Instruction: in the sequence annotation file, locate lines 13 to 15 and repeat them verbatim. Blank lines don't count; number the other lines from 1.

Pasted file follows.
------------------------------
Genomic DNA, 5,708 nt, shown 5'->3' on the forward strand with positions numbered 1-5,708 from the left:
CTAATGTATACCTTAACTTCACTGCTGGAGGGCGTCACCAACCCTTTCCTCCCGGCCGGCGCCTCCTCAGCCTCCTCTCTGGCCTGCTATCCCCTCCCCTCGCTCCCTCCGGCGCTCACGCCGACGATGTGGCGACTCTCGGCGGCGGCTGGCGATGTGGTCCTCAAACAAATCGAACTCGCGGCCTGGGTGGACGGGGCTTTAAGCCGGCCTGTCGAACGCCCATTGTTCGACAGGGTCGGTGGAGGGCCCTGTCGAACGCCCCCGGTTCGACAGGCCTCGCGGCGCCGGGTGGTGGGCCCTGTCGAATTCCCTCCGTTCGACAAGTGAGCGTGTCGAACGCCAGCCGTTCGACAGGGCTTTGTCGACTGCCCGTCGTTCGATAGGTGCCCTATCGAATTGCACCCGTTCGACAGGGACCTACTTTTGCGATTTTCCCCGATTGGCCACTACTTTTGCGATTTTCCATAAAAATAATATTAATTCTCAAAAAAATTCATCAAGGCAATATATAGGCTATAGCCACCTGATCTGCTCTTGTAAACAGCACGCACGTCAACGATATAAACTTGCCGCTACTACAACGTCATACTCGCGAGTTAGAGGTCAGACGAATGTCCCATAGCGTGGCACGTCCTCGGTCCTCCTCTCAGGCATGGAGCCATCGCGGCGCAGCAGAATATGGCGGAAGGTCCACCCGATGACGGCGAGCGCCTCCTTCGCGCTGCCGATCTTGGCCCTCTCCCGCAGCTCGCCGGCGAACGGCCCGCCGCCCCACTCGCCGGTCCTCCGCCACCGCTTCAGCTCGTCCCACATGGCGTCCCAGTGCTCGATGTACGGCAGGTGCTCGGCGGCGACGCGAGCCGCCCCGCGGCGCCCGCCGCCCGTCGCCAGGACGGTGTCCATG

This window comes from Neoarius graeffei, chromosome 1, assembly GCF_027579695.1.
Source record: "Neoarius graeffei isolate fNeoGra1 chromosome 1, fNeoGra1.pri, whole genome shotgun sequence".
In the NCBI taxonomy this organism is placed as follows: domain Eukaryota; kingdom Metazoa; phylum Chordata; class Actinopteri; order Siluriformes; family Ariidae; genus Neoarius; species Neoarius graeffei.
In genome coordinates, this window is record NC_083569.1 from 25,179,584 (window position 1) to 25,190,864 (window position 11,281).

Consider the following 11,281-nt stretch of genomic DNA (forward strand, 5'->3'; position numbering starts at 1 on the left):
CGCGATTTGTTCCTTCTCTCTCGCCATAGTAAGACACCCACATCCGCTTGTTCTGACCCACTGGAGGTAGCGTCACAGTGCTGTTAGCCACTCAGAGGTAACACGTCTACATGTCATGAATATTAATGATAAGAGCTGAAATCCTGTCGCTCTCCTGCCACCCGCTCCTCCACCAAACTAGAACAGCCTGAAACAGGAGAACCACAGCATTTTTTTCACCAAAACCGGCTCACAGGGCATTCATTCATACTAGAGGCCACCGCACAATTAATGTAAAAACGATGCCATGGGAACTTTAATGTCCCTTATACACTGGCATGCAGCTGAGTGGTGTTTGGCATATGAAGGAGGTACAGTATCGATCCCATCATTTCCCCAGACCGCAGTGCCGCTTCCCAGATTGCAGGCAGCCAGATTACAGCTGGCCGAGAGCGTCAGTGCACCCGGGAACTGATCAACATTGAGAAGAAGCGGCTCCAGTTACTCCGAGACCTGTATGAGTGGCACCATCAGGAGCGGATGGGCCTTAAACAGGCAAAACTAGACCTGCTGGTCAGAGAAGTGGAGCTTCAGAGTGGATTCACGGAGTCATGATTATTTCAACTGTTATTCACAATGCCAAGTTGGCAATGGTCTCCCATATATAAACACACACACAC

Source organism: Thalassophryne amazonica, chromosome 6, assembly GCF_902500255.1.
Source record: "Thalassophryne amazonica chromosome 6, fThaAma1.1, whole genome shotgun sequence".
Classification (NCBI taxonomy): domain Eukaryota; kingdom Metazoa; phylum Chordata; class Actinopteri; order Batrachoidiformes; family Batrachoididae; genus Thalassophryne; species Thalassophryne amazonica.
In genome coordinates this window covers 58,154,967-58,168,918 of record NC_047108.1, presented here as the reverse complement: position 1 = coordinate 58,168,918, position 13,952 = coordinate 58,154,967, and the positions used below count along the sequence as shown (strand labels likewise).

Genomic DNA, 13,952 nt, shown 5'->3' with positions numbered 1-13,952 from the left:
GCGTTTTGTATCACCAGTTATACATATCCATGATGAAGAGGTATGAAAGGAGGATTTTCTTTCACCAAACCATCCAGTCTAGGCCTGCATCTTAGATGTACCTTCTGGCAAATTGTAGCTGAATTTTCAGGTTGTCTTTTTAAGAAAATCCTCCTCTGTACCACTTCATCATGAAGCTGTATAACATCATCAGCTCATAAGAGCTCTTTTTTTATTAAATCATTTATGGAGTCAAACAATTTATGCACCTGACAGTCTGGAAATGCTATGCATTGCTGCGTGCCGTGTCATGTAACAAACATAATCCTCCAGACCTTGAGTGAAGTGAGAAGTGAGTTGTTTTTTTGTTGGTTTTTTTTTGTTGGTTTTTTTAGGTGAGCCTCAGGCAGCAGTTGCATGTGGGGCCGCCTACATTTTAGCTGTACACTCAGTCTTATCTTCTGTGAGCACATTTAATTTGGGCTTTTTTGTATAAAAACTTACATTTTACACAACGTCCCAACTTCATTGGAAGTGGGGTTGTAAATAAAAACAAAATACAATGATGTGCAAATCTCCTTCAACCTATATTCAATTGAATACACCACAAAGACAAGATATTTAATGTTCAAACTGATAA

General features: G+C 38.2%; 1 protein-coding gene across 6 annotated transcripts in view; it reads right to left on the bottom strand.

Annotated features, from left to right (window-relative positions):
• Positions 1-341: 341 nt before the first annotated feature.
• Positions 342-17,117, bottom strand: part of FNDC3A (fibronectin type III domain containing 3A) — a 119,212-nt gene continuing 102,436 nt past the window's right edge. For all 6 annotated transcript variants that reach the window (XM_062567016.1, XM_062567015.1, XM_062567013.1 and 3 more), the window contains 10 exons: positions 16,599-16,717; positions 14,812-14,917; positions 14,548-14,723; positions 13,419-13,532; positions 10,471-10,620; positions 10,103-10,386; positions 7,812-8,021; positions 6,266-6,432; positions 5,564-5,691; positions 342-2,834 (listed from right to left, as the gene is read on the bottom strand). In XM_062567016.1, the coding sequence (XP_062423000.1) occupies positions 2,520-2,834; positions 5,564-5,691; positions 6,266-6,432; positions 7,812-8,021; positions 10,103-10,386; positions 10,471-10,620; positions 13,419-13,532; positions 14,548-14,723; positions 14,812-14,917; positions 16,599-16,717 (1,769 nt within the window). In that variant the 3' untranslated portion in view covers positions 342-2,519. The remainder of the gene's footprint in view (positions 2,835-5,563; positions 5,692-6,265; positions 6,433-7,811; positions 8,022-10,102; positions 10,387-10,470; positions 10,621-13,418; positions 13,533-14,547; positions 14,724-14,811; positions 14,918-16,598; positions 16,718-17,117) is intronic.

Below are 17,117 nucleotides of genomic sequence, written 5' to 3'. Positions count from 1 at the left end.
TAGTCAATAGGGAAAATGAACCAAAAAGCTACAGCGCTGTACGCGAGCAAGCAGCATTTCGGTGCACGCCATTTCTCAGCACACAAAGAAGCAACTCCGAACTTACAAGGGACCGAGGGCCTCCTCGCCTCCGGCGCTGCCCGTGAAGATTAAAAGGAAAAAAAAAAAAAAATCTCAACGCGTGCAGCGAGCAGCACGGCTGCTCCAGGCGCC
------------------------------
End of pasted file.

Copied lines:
Genomic DNA, 13,952 nt, shown 5'->3' with positions numbered 1-13,952 from the left:
GCGTTTTGTATCACCAGTTATACATATCCATGATGAAGAGGTATGAAAGGAGGATTTTCTTTCACCAAACCATCCAGTCTAGGCCTGCATCTTAGATGTACCTTCTGGCAAATTGTAGCTGAATTTTCAGGTTGTCTTTTTAAGAAAATCCTCCTCTGTACCACTTCATCATGAAGCTGTATAACATCATCAGCTCATAAGAGCTCTTTTTTTATTAAATCATTTATGGAGTCAAACAATTTATGCACCTGACAGTCTGGAAATGCTATGCATTGCTGCGTGCCGTGTCATGTAACAAACATAATCCTCCAGACCTTGAGTGAAGTGAGAAGTGAGTTGTTTTTTTGTTGGTTTTTTTTTGTTGGTTTTTTTAGGTGAGCCTCAGGCAGCAGTTGCATGTGGGGCCGCCTACATTTTAGCTGTACACTCAGTCTTATCTTCTGTGAGCACATTTAATTTGGGCTTTTTTGTATAAAAACTTACATTTTACACAACGTCCCAACTTCATTGGAAGTGGGGTTGTAAATAAAAACAAAATACAATGATGTGCAAATCTCCTTCAACCTATATTCAATTGAATACACCACAAAGACAAGATATTTAATGTTCAAACTGATAA

General features: G+C 38.2%; 1 protein-coding gene across 6 annotated transcripts in view; it reads right to left on the bottom strand.